A WSJ.COM News Roundup
WASHINGTON -- Auto industry officials could be sentenced to up to 15
years in prison for hiding fatal safety problems from government
regulators under a bill that passed the House early Wednesday.
Public outrage over the deaths of 101 Americans
and the injury of more than 400 other users of
Firestone tires sped the bill through the House
in less than two months, despite opposition
from the powerful auto industry and other
"We have lost more than 100 lives because of these tires," said Rep.
Fred Upton (R. Mich.), the bill's sponsor. "We have seen hundreds and
hundreds of accidents, many serious injuries. And what this bill does is
correct those problems."
The bill, known as the T.R.E.A.D. Act, for
Transportation Recall Enhancement,
Accountability and Documentation, passed the
House on a voice vote. It faces uncertain
prospects in the Senate, however, with time
running out in the current session of Congress.
Sen. John McCain (R. Ariz.) also introduced
legislation aimed at getting auto-industry
companies to provide more information about
safety problems to the government. The auto
industry opposed the criminal provisions in the
Upton and McCain bills, but considers Mr.
Upton's the lesser of two evils.
Under Mr. McCain's bill, auto-industry officials
who knowingly sell defective products that kill or
injure people could be sentenced to up to 15
years in prison.
Mr. Upton's bill also would create a 15-year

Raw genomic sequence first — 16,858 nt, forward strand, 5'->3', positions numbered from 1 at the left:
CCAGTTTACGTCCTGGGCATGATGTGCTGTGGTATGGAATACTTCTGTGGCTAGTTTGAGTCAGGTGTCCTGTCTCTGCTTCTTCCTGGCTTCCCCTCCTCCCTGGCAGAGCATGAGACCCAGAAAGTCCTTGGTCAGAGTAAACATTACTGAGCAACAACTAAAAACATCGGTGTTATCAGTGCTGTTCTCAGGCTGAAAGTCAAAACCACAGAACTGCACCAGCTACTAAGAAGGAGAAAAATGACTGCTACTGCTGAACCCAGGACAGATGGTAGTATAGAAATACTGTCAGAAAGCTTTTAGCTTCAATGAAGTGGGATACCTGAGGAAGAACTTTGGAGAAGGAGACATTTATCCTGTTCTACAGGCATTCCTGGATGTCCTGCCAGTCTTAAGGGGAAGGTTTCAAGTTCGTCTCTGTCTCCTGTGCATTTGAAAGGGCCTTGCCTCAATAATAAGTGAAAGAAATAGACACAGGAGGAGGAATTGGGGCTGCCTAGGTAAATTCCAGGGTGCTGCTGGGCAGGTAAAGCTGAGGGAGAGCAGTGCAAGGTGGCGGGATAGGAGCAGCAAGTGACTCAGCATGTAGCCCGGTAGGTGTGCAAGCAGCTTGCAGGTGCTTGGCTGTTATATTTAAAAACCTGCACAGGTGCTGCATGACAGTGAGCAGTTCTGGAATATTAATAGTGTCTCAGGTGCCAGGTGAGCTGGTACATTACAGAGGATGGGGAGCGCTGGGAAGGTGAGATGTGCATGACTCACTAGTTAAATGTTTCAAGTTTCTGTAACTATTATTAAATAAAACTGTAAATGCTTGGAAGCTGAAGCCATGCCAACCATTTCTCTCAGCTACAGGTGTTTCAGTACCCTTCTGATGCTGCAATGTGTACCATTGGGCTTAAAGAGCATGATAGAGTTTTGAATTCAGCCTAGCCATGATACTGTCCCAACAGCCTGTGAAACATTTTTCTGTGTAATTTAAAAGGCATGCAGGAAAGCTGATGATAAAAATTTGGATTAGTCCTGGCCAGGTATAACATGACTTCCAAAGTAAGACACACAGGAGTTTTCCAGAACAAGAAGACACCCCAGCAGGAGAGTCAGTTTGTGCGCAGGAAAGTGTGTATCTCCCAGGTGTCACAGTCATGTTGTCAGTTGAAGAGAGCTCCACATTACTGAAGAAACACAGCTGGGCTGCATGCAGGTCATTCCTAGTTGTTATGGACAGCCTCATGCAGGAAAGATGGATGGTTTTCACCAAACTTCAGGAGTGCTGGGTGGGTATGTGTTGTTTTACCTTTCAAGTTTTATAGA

sentence, but only for officials who withhold
information on defective products from
government investigators. It also includes a
"safe-harbor" provision that would allow
whistle-blowers to report the defects within "a
reasonable amount of time" without being
Some of Mr. McCain's colleagues think his bill goes too far and have
blocked it from receiving a vote in the Senate, so he was working with
Mr. Upton on a compromise.
Dearborn, Mich.-based Ford Motor Co., the world's No. 2 auto maker,
received harsh criticism after the Firestone recall was announced in
August because it acknowledged ordering its own recall of the same
tires in 16 other countries after receiving reports of problems. The
foreign recalls began more than a year before the U.S. recall, but Ford
never alerted the National Highway Traffic Safety Administration.
Ford wasn't required by law to report the foreign recalls. Companies
would have to tell NHTSA about such actions overseas under the McCain
and Upton bills.
Bridgestone/Firestone Inc. has been criticized for not ordering a recall
sooner, even though the company's data on claims for injuries and
property damage indicated problems with the tires at least as early as
In August the company recalled 6.5 million Firestone ATX, ATX II and
Wilderness AT tires used primarily on Ford light trucks and sport utility
vehicles, including Ford's best-selling Explorer
The Upton and McCain bills include provisions that require auto makers
and their suppliers to give the NHTSA more information about
accidents, warranties and claims so it can identify problems earlier.
Upton's bill also includes a provision requiring NHTSA to develop driving
tests to determine vehicle rollover risk instead of the simple
mathematical formula the agency plans to use. Critics say the formula
isn't as accurate as a road test.
Most of the Firestone tire deaths occurred when the tires came apart
while on Ford Explorers, causing the vehicles to roll over.